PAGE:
Fruiting Species Influence the Seasonal Use of the Habitat by Sloth Bear in and around Balaram Ambaji Wildlife Sanctuary, Gujarat, India
Sloth bear populations in India are threatened, and the ecology and distribution of the species occurring in the region's protected areas are known, but there is no scientific basis underlying management strategies for sloth bear. We used bear indirect and opportunistic direct signs like feeding site, scats, foot print trails, claw marks on climbing trees, to study habitat use and distribution of sloth bear (Melurus ursinus) across Balaram Ambaji Wildlife Sanctuary and Danta Reserve Forest, Gujarat, India from April, 2010 to January 2011. We survey 40 grids (5 × 5 km) 3 km signs survey = 120 km × 3 = 360 km and total 766 bear signs were recorded, and for vegetation we surveyed 40 grids × 2 km vegetation transect = 80 km were sampled. A total of nine (9) vegetation types were recorded and the bear sign where crossed check with the vegetation forest type. Fruits appear to be a key resource for sloth bears, and factors affecting fruit abundance or seasonality will affect bear foraging as well as the humans to depend on such fruits as a food common resource. Knowledge of this relationship will allow managers to be more proactive in managing bears. We recommend using sign surveys for monitoring changes in sloth bear presence, as they are inexpensive, efficient, and can be conducted by trained rangers.
Akhatar N, Bargali HS, Chauhan NPS (2004). Sloth bear habitat use in disturbed and unprotected areas of Madhya Pradesh, India. Ursus 15: 203 – 211.
Champion HB, Seth SK (1968). A revised survey of forest types of India, Government of India. 404 Pp.
Chauhan NPS, Bargali HS, Akhtar N (1999). Human- sloth bear conflict in the state of Madhya Pradesh, India. Presented in the 12th international Conference on Bear Research and Management, Romania. Unpublished MS.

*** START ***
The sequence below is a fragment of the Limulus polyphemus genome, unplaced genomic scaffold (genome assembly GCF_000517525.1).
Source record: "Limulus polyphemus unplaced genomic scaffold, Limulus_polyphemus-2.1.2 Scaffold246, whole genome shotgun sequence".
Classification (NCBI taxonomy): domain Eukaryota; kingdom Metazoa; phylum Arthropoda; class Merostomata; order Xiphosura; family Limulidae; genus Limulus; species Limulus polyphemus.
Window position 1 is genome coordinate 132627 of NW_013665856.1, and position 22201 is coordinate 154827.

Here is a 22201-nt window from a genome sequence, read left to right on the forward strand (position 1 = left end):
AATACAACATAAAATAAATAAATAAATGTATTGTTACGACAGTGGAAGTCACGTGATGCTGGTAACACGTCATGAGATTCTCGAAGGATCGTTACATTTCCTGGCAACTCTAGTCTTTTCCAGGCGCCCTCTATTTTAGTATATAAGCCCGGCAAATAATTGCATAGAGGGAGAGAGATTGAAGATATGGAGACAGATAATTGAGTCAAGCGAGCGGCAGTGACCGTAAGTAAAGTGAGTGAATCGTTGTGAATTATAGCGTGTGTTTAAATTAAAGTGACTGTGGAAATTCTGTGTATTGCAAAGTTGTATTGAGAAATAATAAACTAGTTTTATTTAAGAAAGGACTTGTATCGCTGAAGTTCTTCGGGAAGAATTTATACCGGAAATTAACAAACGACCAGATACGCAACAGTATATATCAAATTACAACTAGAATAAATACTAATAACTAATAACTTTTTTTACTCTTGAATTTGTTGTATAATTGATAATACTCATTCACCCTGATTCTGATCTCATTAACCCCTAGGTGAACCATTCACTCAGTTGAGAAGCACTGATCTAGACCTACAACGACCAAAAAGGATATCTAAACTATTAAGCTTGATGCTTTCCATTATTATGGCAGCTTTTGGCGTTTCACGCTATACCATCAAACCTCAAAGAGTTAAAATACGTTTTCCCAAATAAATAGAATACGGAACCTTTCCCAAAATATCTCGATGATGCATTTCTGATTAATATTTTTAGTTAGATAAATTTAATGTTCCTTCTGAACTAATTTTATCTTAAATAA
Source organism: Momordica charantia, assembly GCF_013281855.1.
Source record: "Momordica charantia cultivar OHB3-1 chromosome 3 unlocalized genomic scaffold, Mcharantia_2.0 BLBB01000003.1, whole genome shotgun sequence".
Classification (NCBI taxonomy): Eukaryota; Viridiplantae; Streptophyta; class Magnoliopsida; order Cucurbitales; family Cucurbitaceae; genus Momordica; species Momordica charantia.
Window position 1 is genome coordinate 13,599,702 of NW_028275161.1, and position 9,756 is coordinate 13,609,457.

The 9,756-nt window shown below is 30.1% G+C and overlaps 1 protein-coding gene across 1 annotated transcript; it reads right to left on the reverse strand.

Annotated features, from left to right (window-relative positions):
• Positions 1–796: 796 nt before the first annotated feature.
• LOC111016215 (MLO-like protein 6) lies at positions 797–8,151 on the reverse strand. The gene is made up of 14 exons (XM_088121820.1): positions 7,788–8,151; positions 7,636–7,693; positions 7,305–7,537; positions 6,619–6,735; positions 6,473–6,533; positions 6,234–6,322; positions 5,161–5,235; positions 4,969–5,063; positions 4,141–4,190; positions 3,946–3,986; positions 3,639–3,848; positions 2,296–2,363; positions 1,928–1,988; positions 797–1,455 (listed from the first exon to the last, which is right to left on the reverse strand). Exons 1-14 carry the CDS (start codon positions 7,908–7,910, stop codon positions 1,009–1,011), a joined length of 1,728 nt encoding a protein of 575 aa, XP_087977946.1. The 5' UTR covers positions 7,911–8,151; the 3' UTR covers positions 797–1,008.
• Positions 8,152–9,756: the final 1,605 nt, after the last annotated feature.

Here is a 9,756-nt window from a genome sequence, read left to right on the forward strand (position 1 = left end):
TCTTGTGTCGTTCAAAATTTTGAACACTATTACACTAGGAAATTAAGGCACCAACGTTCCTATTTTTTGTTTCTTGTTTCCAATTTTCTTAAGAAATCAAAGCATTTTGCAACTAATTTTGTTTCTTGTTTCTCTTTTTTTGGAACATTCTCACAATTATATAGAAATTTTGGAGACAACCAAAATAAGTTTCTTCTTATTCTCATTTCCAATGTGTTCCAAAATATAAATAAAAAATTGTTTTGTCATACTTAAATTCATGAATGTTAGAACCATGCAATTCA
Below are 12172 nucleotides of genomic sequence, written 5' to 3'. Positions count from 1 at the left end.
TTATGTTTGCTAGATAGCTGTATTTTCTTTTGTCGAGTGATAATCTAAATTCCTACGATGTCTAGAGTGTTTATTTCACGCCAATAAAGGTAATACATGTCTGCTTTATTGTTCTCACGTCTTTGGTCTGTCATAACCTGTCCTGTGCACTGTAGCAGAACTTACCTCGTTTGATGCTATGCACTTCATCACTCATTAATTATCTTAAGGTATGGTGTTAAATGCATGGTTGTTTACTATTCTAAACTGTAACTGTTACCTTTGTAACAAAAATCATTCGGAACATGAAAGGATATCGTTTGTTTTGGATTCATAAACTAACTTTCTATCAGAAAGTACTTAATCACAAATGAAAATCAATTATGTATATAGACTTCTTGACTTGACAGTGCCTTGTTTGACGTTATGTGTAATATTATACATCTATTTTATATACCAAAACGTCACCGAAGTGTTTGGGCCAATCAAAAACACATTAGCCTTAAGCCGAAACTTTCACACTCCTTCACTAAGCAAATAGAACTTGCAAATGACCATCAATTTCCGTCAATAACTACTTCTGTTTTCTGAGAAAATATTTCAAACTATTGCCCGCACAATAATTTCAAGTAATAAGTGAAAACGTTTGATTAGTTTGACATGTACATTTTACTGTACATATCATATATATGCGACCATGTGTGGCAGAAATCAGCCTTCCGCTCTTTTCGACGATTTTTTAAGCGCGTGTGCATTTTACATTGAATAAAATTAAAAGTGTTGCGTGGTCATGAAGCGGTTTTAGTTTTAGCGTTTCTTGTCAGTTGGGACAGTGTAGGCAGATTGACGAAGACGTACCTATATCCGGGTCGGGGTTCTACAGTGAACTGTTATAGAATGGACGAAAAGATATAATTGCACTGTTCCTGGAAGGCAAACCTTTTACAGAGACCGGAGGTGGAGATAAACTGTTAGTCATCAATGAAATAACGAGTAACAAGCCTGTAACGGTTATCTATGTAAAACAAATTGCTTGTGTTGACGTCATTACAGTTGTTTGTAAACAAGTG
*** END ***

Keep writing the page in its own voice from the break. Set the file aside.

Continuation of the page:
Desai, AA, Baskaran N, Venkatesh S (1997). Behavioral ecology of the sloth bear in Mudumalai Wildlife Sanctuary and National Park, Tamil Nadu. Report- A collaborative Project between Bombay Natural History Society and Tamil Nadu Forest Department.
Dharaiya N, Ratnayeke S (2009). Escalating Human-Sloth Bear Conflicts in North Gujarat: a tough time to encourage support for bear conservation. International Bear News, International Association for Bear Research and Management (IBA) and IUCN/SSC Bear Specialist Group 18 (3): 12-14.
Dharaiya N (2008). Study on the status, distribution and occurrence of certain rare and small mammals in North Gujarat region. Final Report Submitted to Gujarat Forest Research Institute. 80 pp
Dharaiya N (2009). Evaluating habitat and human-bear conflicts in North Gujarat, India, to seek solution for human-bear coexistence. Final report submitted to The Ruffords small grants foundation. 44 pp. (www.ruffordsmallgrants.org)
Garshelis DL, Joshi AR, Smith JLD (1999a). Estimating density and relative abundance of sloth bears. Ursus 11: 87-98.
Garshelis DL, Joshi AR, Smith JLD, Rice CG (1999b): Sloth bear conservation action plan. In: Bear status survey and conservation action plan (eds. Servheen C, B Peython): IUCN / SSC bear and polar Bear specialist groups. IUCN, Gland, Switzerland. 309 Pp.
Gokula V (1991). Some aspects on the feeding habits of the sloth bear (Melursus ursinus) at Mundanthurai Wildlife Sanctuary, Tamil Nadu (South India). M.Sc. Thesis, A.V.C. College, Mannambandal, Tamil Nadu.